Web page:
Julian Assange Has Been Arrested After Nearly Seven Years in the Ecuadorian Embassy

The WikiLeaks founder was seen being forcibly removed and shouting, “UK must resist.”

WikiLeaks founder Julian Assange was arrested Thursday morning, nearly seven years after he took refuge in the Ecuadorian embassy in London. 

“He has been taken into custody at a central London police station where he will remain, before being presented before Westminster Magistrates’ Court as soon as is possible,” London’s Metropolitan Police said in a statement. Police later confirmed that Assange had been “further arrested” by US authorities in relation to an extradition warrant.

The US Justice Department charged Assange with a conspiracy to commit computer hacking. “The indictment alleges that in March 2010, Assange engaged in a conspiracy with Chelsea Manning, a former intelligence analyst in the U.S. Army, to assist Manning in cracking a password stored on U.S. Department of Defense computers connected to the Secret Internet Protocol Network,” a statement read. (Read the full indictment below.)

He faces a maximum penalty of five years in prison.

Law enforcement officials on Thursday were seen dragging Assange out of the building while he shouted, “They must resist! UK resist!” 

https://twitter.com/5_News/status/1116289283676090369

In a video message, Ecuadorian President Lenin Moreno said that the government was withdrawing diplomatic asylum status to the controversial WikiLeaks founder for repeatedly “violating international conventions and protocol of coexistence.”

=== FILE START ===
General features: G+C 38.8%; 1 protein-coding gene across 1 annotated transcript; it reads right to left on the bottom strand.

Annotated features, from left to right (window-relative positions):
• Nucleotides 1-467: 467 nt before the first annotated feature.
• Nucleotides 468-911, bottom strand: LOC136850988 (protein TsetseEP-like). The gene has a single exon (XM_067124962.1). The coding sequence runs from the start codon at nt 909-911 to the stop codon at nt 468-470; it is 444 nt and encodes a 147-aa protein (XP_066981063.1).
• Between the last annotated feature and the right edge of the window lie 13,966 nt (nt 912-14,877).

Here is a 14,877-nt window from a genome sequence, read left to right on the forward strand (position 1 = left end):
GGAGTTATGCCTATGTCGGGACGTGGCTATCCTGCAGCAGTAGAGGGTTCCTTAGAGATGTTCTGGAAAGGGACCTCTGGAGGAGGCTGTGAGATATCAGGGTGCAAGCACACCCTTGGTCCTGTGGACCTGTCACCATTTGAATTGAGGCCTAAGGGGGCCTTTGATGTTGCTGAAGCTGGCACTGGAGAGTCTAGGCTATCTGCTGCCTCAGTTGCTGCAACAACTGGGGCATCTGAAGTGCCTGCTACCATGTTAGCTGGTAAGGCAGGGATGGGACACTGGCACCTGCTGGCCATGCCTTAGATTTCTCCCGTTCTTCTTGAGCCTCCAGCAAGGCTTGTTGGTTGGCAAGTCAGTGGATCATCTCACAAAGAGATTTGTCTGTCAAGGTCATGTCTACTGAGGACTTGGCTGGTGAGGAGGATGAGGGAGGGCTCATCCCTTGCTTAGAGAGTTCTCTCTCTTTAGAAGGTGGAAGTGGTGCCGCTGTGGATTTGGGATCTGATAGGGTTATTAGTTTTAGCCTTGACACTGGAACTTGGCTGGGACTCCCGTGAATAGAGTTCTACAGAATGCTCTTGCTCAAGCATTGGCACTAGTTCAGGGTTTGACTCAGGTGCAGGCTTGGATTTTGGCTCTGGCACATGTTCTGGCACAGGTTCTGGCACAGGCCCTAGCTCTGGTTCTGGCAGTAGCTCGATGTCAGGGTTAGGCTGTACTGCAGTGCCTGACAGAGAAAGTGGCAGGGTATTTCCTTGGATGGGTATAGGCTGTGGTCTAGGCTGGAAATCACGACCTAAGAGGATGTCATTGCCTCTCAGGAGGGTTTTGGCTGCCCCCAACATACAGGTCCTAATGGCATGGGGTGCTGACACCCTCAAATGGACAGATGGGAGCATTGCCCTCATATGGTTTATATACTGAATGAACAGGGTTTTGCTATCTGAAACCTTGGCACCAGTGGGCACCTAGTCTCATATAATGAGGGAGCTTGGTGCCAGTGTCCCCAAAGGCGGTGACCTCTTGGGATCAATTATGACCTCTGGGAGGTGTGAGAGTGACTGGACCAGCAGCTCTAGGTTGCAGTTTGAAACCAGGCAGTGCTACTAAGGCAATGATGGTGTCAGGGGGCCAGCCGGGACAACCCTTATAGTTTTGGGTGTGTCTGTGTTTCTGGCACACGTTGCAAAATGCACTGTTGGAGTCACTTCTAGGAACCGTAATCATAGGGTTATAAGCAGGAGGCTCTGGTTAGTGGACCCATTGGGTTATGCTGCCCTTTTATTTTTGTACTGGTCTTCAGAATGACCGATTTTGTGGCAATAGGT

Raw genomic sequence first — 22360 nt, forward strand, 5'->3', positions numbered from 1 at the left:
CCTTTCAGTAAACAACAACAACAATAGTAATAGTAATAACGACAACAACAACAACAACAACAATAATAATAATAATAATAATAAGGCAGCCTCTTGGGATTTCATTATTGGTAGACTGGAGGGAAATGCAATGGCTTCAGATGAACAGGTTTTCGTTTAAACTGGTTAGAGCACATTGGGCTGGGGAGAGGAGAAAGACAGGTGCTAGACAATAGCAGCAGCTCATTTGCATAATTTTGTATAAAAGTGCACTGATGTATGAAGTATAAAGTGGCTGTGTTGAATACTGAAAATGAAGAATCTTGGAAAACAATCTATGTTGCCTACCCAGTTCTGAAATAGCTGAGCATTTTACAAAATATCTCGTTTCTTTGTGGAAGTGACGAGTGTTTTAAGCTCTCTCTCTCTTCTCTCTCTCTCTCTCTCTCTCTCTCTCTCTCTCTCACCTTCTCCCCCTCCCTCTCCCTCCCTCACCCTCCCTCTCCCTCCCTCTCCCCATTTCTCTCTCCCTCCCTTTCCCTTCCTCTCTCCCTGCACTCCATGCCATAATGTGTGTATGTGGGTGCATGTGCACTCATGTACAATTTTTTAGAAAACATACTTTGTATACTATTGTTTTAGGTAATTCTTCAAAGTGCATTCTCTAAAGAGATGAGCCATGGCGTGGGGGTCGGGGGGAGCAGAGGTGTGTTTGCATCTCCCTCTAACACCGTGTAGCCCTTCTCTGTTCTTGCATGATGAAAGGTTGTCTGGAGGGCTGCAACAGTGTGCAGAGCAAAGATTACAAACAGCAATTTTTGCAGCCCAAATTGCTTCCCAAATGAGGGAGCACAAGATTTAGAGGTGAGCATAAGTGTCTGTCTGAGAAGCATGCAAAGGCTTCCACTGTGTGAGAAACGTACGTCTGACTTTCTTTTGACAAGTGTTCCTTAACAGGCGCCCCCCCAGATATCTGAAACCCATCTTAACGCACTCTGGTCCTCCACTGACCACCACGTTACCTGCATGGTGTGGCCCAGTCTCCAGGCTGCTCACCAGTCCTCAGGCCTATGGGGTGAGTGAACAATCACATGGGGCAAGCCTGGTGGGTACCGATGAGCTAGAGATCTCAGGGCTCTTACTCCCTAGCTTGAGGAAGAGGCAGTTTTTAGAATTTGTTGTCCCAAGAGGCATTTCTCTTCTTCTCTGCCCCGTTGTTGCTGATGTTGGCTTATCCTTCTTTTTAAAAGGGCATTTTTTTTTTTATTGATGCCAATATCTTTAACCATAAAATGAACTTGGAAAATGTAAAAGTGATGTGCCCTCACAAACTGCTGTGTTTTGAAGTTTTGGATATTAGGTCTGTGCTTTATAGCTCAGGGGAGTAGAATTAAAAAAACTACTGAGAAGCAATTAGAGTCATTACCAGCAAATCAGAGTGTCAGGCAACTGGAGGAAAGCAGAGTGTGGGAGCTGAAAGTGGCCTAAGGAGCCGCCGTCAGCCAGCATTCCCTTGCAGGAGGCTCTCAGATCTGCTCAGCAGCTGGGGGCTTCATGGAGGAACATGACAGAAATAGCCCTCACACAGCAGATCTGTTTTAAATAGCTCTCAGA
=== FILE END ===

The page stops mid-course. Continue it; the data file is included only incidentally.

Assange took refuge in the Ecuadorian embassy in 2012 while facing extradition to Sweden over charges of sexual assault. In his appearance before the Westminster Magistrates’ Court on Thursday, Assange was found guilty of failing to surrender to police in June 2012 in response to the sexual assault charges.

WikiLeaks has since slammed the arrest, claiming that the Ecuadorian government had “illegally terminated” Assange’s political asylum. The group also sought donations.

This is a breaking news post. We’ll be updating as more information becomes available.

DOES IT FEEL LIKE POLITICS IS AT A BREAKING POINT?

Headshot of Editor in Chief of Mother Jones, Clara Jeffery

It sure feels that way to me, and here at Mother Jones, we’ve been thinking a lot about what journalism needs to do differently, and how we can have the biggest impact.

We kept coming back to one word: corruption. Democracy and the rule of law being undermined by those with wealth and power for their own gain. So we're launching an ambitious Mother Jones Corruption Project to do deep, time-intensive reporting on systemic corruption, and asking the MoJo community to help crowdfund it.

We aim to hire, build a team, and give them the time and space needed to understand how we got here and how we might get out. We want to dig into the forces and decisions that have allowed massive conflicts of interest, influence peddling, and win-at-all-costs politics to flourish.

It's unlike anything we've done, and we have seed funding to get started, but we're looking to raise $500,000 from readers by July when we'll be making key budgeting decisions—and the more resources we have by then, the deeper we can dig. If our plan sounds good to you, please help kickstart it with a tax-deductible donation today.

Thanks for reading—whether or not you can pitch in today, or ever, I'm glad you're with us.

Signed by Clara Jeffery

Clara Jeffery, Editor-in-Chief

payment methods

We Recommend

Latest